A Minnesota angler was on top of the world after catching a world record 52 pound Lake Trout during a recent expedition across the border in Ontario, Canada.
Rob Scott’s 52 pound Lake Trout, which was almost 24 pounds heavier than the existing world record for a tip-up-caught lake trout, should have been this fisherman’s proudest moment – unfortunately Ontario Ministry of Natural Resources claims he was one fish over the legal limit when he caught it.
Three weeks after the February 8 catch on the Ontario side of Lac la Croix, Scott finds himself the subject of an Ontario Ministry of Natural Resources investigation, his fish-of-a-lifetime seized as evidence. He know faces a possible fine and/or a restriction of fishing privileges.
What’s interesting, though, is how the 65-year-old U.S. Navy veteran was caught.
After landing the giant trout, he gave the 4-pound trout to another angler, and toted the big fish back to Minnesota via snowmobile. He had only one trout in possession, and seemed home free.
But two officers with the Ontario Ministry of Natural Resources had checked Scott’s fishing license on February 8, before he landed the 52-pounder. They had noticed the 4-pound trout.
When the officer saw the story in a newspaper report he recalled his encounter with Scott, and the Minnesota Department of Natural Resources, which helped track down Scott and his fish, which was being stored by a taxidermist. The fish was scheduled to be delivered by the DNR to the MNR, where it would be stored as evidence.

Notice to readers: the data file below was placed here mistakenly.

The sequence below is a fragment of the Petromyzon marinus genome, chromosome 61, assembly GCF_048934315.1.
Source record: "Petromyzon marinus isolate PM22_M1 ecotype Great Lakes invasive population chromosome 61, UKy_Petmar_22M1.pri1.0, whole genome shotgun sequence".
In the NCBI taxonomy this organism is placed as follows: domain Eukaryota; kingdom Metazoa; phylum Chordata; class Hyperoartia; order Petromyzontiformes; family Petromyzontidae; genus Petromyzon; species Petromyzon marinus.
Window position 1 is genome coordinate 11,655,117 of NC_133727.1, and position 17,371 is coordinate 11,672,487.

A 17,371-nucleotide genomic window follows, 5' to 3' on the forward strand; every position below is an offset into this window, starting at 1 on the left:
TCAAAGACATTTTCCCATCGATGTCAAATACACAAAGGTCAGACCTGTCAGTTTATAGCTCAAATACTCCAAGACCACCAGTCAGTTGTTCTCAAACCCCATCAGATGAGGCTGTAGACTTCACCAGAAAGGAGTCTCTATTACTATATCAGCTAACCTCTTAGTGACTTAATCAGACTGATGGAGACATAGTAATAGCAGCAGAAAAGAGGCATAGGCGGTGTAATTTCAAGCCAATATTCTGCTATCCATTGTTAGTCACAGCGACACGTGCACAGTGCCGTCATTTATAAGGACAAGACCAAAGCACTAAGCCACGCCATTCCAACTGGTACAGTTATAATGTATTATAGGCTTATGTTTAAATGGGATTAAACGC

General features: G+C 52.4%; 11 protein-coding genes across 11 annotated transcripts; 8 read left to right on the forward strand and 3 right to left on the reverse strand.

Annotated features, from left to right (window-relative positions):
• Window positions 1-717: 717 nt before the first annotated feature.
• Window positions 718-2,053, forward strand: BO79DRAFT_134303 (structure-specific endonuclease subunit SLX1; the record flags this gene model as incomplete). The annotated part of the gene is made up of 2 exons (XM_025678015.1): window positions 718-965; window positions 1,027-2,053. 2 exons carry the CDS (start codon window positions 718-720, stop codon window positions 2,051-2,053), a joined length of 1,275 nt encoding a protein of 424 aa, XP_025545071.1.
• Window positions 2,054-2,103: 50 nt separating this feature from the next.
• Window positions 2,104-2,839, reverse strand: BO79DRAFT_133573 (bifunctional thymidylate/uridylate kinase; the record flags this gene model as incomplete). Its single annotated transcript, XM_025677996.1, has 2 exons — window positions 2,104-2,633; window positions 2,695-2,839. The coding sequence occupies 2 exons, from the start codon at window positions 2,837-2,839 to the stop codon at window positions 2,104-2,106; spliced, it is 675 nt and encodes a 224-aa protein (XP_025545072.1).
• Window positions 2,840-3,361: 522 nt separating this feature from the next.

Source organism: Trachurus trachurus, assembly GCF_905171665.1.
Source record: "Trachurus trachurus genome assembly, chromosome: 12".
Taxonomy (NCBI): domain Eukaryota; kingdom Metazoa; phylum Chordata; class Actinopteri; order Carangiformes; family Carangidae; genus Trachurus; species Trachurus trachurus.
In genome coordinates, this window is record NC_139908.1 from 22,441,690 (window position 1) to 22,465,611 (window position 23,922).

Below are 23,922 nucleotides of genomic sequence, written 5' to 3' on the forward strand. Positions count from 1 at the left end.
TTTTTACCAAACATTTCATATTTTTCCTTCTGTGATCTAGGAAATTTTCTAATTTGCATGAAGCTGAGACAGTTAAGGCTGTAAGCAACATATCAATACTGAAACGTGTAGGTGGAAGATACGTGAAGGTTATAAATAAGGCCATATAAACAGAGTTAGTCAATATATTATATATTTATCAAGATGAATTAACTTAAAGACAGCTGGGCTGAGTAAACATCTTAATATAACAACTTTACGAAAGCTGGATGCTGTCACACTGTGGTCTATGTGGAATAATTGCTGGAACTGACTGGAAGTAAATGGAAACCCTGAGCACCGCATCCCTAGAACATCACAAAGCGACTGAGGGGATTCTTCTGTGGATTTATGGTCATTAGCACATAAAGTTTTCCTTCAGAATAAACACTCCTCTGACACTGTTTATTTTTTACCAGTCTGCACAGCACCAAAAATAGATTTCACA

Late last week the Minnesota Star Tribune quoted Scott as saying there was nothing malicious about his actions, and that he was not trying to hide anything.
“I called the Ontario officers and said I owed them an apology,” Scott said. “It wasn’t illegal for me to keep fishing after I caught the first trout. But when I caught the bigger fish, with the adrenaline and everything I had going, and the fact that it wasn’t going to survive if I released it, I figured if I gave the smaller fish away, that would be OK.”
Scott explained that the big trout probably would have died if it’d had been released, because of the prolonged struggle.
Who would even bother to fish in a place that only lets you catch one fish and harasses fishermen as well?